Bofors Scam: Why did Sweden called off Bofors probe nd wht was CIA’s Secret assessment on it.

Sweden called off a troubling probe into the Bofors scandal to prevent embarrassment to the then prime minister Rajiv Gandhi in a ‘scheme’ with India that kept payments made to middlemen secret, says a confidential assessment by the US Central Intelligence Agency that has recently been declassified.

“Stockholm wanted to save Gandhi the troubles caused him (sic) by the Swedish leak and Nobel industries (the mother company) wanted to avoid a bribery indictment. The two sides cooperated therefore on a scheme to keep details of the payments secret.

Stockholm eventually called off the entire bribery investigation,” a secret CIA assessment titled ‘Sweden’s Bofors Arms Scandal’ reads. The detailed assessment was conducted in April 1988, two years after India signed a $1.5-billion deal for the howitzers. The West European division of the CIA shared inputs that Sweden and India worked together and that Bofors ‘almost certainly’ made payments to secure the howitzer deal.

The recently declassified CIA records accessed by ET reveal that the US was closely following the Bofors scandal and its possible fallouts in India and Sweden.

The document on the arms scandal has been heavily redacted but contains a detailed timeline of the investigations, including the fact that a national audit conducted by Stockholm indicated that $40 million was paid in commission to middlemen.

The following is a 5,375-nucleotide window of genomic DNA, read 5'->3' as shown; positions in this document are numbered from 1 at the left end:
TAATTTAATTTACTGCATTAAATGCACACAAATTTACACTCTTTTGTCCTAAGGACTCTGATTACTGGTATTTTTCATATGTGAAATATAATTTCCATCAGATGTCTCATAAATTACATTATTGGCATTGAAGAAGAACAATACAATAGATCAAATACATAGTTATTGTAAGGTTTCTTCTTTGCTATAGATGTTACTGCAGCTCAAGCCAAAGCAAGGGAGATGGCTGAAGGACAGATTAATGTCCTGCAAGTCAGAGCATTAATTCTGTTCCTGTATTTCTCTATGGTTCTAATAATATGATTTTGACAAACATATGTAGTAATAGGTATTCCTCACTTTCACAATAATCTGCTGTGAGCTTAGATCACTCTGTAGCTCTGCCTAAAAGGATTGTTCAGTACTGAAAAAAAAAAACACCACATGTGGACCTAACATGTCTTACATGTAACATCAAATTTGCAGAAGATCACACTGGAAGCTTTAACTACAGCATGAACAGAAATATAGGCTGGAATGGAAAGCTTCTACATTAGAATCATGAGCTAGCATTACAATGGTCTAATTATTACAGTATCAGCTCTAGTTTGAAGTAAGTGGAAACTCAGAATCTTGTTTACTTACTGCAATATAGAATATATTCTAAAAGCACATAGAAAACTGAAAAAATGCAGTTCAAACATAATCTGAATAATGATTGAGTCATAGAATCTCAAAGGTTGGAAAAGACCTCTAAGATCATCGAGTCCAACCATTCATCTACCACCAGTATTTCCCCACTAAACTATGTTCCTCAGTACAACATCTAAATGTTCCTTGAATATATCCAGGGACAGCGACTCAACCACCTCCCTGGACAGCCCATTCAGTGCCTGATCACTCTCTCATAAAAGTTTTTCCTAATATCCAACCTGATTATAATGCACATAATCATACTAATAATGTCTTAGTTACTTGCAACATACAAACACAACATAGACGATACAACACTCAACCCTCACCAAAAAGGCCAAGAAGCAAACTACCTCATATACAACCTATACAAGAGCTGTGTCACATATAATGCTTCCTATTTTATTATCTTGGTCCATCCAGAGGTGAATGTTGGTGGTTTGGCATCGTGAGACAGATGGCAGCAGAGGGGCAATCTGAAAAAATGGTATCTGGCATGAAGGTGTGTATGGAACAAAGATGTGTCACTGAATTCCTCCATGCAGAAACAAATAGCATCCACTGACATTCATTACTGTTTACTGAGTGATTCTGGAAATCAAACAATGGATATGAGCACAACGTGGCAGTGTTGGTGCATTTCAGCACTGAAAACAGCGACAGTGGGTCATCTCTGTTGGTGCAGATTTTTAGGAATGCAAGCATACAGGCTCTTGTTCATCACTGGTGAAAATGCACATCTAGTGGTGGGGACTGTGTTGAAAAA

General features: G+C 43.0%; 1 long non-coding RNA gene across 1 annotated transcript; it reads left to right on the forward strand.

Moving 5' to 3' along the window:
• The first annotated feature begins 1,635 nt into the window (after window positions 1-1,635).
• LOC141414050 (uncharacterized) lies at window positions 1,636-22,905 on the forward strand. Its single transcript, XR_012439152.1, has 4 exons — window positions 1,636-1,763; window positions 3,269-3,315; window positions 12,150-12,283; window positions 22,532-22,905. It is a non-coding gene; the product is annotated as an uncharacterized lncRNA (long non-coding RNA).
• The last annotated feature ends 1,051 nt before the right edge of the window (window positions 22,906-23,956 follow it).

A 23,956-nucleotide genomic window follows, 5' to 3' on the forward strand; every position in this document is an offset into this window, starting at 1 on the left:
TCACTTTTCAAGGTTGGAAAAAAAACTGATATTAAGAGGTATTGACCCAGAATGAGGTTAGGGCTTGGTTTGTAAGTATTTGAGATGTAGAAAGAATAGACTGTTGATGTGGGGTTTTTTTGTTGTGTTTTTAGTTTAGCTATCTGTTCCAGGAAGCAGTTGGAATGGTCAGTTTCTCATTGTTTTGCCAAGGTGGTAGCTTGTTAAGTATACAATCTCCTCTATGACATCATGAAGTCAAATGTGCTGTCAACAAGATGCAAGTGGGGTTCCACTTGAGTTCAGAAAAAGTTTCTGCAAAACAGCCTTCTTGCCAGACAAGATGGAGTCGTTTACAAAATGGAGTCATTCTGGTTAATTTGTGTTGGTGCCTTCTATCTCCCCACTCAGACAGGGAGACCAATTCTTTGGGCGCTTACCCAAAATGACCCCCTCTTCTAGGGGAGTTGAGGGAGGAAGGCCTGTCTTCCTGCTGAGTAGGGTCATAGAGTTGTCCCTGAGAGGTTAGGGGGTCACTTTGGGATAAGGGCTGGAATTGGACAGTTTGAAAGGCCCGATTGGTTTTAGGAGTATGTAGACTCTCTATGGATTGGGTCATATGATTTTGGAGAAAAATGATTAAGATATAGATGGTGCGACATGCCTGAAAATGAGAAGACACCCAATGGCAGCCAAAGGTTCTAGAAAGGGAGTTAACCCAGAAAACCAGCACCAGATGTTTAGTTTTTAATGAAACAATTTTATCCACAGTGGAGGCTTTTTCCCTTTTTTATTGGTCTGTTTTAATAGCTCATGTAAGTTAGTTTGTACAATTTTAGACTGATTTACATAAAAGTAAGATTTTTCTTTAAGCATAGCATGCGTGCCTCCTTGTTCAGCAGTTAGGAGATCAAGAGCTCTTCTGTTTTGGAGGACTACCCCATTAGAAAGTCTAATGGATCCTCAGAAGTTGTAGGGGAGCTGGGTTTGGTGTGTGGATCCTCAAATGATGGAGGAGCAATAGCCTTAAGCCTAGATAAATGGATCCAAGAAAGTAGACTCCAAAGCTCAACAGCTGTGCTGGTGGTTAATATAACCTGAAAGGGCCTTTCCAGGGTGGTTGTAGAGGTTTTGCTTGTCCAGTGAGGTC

“This investigation was terminated in late January 1988, following a trip by Indian prime minister Gandhi to Stockholm. Sweden claimed inability to track the payments through Swiss bank accounts after making a half-hearted request for Swiss assistance,” the report dated March 4, 1988, reads. The assessment goes into other aspects of the Bofors investigation as well, including sales to Singapore, Dubai and East Germany.
However, it is most detailed on the Indian side of the story, suggesting that New Delhi worked closely with Sweden to suppress the issue. The CIA assessment then was that “Bofors almost certainly made payments — either straight to Indian officials or to middlemen who in turn paid off officials — to secure the $1.2 billion sale (sic) of howitzers”.

The aftermath of the Bofors scandal led to Gandhi losing the general elections in 1989 but investigations have lingered on, without coming to any certain conclusion.

A chargesheet was filed by the CBI in 1999, naming Swiss businessman Quattarocchi and Rajiv Gandhi and the case is currently being heard by the Supreme Court.

In the last hearing in December 2016, the CBI told the Supreme Court that it was refused permission by authorities in 2015 to appeal against a Delhi high court order discharging the Hinduja brothers in the case.